Culture Minister Miri Regev called on legal officials to authorize the return of Israeli settlers to the hilltop where the illegal Amona outpost once stood.
Speaking to reporters Sunday following an unveiling ceremony at “Havat Amona,” or Amona Farm, which settlers claim is being built on land legally purchased from the original Palestinian landowners, Regev said she did “not understand why people who bought land for agricultural purposes are having their property rights blocked.”
“I ask the attorney general and the justice minister: Why we are dragging our feet on this?” Regev added.
Settlers installed two mobile homes earlier this month on the hilltop where the community had stood before it was razed by the state in February 2017. The effort was facilitated by Binyamin Regional Council chairman Yisrael Gantz; Avichai Boaron, the former head of the campaign to save the Amona outpost; and Jewish Home MK Bezalel Smotrich.
The High Court of Justice approved the demolition of Amona after concluding it had been built on private Palestinian land.
The installation of the mobile homes came amid a spate of attacks targeting Israeli soldiers and civilians throughout the West Bank. Gantz said the move was the fulfillment of his promise to establish a new community in response to terrorism.
Also on site for Sunday’s ceremony were the parents of Shira and Amichai Ish-Ran, a couple who were wounded along with five others when a Palestinian terrorist opened fire at a bus stop outside the central West Bank’s Ofra settlement on December 9. The couple’s baby was delivered prematurely in an emergency procedure after the attack, but died three days later.
Havat Amona is being built in memory of the baby — posthumously named Amiad Yisrael Ish-Ran — as well as IDF soldiers Staff Sgt. Yovel Mor Yosef and Sgt. Yosef Cohen, who were killed in a separate shooting outside the nearby Givat Assaf outpost four days later.
The ceremony took place just below the hilltop where the mobile homes are located, so that Culture Minister Miri Regev would not violate the closed military zone order that the IDF placed on the outpost following its demolition nearly two years ago.
The order has been used to prevent the original Palestinian landowners from accessing the land that the demolition was designed to clear, but the military has yet to enforce it against the settlers who have been illegally squatting on the hilltop for nearly ten days.
While they claim to have legally purchased 40 dunam (10 acres) and have submitted the documents to the Defense Ministry for authorization, they did not coordinate the caravan installation with the necessary state bodies and they lack the permits required to make such a move.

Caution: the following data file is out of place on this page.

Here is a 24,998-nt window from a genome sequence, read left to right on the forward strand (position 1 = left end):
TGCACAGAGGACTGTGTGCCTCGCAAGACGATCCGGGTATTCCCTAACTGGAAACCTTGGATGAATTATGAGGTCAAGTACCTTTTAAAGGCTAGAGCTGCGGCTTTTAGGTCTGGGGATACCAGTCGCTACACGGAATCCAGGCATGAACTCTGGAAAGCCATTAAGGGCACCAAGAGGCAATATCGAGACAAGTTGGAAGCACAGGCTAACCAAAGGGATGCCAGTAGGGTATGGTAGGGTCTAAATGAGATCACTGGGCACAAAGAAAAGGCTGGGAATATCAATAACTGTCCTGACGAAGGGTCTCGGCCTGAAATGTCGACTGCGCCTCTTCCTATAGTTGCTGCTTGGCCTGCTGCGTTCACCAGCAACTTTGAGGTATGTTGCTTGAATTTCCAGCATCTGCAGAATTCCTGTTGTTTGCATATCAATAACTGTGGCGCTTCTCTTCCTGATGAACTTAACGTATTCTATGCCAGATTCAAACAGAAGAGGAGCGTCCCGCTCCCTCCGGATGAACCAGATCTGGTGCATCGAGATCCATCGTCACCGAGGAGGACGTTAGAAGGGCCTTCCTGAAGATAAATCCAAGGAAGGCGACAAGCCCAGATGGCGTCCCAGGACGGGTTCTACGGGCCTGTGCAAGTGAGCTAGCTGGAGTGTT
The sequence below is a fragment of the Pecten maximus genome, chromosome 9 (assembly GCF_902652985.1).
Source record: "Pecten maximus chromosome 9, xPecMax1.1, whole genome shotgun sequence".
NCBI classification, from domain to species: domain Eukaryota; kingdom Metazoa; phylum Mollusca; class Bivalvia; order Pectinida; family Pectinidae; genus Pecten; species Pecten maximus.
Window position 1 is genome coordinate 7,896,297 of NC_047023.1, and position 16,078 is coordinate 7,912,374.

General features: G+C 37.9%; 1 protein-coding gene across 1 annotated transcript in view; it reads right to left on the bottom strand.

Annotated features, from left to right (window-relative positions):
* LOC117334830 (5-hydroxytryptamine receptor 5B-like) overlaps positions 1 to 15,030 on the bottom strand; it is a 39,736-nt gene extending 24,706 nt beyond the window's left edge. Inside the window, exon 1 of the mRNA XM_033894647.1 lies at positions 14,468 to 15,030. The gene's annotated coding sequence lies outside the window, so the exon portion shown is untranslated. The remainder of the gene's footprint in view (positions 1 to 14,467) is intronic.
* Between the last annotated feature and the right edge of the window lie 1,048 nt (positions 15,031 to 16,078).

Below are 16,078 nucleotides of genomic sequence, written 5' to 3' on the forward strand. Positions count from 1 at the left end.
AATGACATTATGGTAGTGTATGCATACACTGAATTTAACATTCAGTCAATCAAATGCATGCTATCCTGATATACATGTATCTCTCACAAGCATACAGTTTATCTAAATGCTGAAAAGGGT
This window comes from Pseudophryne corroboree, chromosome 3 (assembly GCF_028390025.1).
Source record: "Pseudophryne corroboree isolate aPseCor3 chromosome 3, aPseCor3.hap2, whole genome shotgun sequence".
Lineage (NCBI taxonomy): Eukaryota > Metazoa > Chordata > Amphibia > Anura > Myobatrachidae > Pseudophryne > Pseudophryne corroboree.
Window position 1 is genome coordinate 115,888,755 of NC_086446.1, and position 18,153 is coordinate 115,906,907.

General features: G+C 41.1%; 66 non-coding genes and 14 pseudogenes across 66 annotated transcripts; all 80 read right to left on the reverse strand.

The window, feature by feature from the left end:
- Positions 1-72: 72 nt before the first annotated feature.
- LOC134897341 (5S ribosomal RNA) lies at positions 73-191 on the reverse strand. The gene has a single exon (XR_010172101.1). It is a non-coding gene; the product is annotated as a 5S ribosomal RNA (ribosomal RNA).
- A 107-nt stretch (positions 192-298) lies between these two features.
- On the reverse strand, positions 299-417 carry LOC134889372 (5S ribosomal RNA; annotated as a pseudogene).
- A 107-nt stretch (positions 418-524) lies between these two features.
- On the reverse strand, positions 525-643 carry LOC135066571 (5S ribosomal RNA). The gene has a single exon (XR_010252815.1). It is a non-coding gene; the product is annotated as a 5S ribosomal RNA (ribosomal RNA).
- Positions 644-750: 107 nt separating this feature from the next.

The IDF did not respond to a Times of Israel request for an explanation as to why the caravans and settlers have been allowed to remain at the site despite the closed military zone order.
Last week, Attorney General Avichai Mandelblit criticized Gantz, Boaron and Smotrich for facilitating the mobile home installation.
“Violating the law under the protection of public figures, by placing illegal caravans on private-registered land, cannot be a source of pride,” Mandelblit said in an address at the Globes Conference.
Smotrich responded in a statement, saying that Mandelblit “doesn’t know the facts” and that the land was purchased legally.
Boaron has declined requests for a copy of the transaction as well as information on the identity of the Palestinian landowners, asserting that conveying that information would place them in danger.
During the nearly ten years of legal battles to save the outpost, the residents had submitted documents they claimed proved that they had legally purchased the land, but they were later determined to have been falsified.
In 2016, a pair of Israelis were indicted for falsifying documents that purported to show the purchase by settlers of land throughout the West Bank from Palestinian landowners. Among the purchases alleged to have been falsified were those for plots on which illegal homes were built in Amona, Migron, Beit El and Givat Assaf. The case is still ongoing, but a gag has been placed on the identities of the two suspects.
Boaron on Sunday acknowledged that Amona had been established in 1995 on private Palestinian land, but he argued that the original landowners had been living abroad and had left the property vacant for long enough to allow the settlers to take over.
“We were children then and the grownups told us that everything would be fine,” he said, claiming that state authorities had led them to believe that they would not be removed from the site for illegally squatting.
According to a Defense Ministry official, the Amona hilltop belongs to over a dozen Palestinians and it will likely take time to determine the owner or owners of the 40 dunams that were allegedly purchased.
Since last March, Boaron, along with dozens of other families, have been living in Amichai, the first newly constructed West Bank settlement in over 25 years, which was built for the Amona evacuees. The community is located just east of the Shiloh settlement in the central West Bank.